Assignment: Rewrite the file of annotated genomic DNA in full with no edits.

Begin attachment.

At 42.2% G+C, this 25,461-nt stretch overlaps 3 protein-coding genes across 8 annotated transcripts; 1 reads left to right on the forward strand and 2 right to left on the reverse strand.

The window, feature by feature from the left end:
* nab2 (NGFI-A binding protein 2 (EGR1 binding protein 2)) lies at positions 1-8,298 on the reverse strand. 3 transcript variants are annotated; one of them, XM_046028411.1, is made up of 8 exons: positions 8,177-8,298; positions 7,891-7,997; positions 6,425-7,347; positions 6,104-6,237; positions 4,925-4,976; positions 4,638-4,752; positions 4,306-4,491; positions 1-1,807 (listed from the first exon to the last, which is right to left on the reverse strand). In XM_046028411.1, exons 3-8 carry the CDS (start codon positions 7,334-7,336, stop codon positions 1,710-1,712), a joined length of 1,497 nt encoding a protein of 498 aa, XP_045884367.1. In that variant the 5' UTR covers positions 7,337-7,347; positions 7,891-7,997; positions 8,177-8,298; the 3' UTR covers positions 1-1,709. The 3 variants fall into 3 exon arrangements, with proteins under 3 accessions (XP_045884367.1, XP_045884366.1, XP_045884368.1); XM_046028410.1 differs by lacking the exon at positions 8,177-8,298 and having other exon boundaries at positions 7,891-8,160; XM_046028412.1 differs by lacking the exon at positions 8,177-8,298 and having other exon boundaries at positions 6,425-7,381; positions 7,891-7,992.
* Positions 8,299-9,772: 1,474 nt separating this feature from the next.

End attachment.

At 42.2% G+C, this 25,461-nt stretch overlaps 3 protein-coding genes across 8 annotated transcripts; 1 reads left to right on the forward strand and 2 right to left on the reverse strand.

The window, feature by feature from the left end:
* nab2 (NGFI-A binding protein 2 (EGR1 binding protein 2)) lies at positions 1-8,298 on the reverse strand. 3 transcript variants are annotated; one of them, XM_046028411.1, is made up of 8 exons: positions 8,177-8,298; positions 7,891-7,997; positions 6,425-7,347; positions 6,104-6,237; positions 4,925-4,976; positions 4,638-4,752; positions 4,306-4,491; positions 1-1,807 (listed from the first exon to the last, which is right to left on the reverse strand). In XM_046028411.1, exons 3-8 carry the CDS (start codon positions 7,334-7,336, stop codon positions 1,710-1,712), a joined length of 1,497 nt encoding a protein of 498 aa, XP_045884367.1. In that variant the 5' UTR covers positions 7,337-7,347; positions 7,891-7,997; positions 8,177-8,298; the 3' UTR covers positions 1-1,709. The 3 variants fall into 3 exon arrangements, with proteins under 3 accessions (XP_045884367.1, XP_045884366.1, XP_045884368.1); XM_046028410.1 differs by lacking the exon at positions 8,177-8,298 and having other exon boundaries at positions 7,891-8,160; XM_046028412.1 differs by lacking the exon at positions 8,177-8,298 and having other exon boundaries at positions 6,425-7,381; positions 7,891-7,992.
* Positions 8,299-9,772: 1,474 nt separating this feature from the next.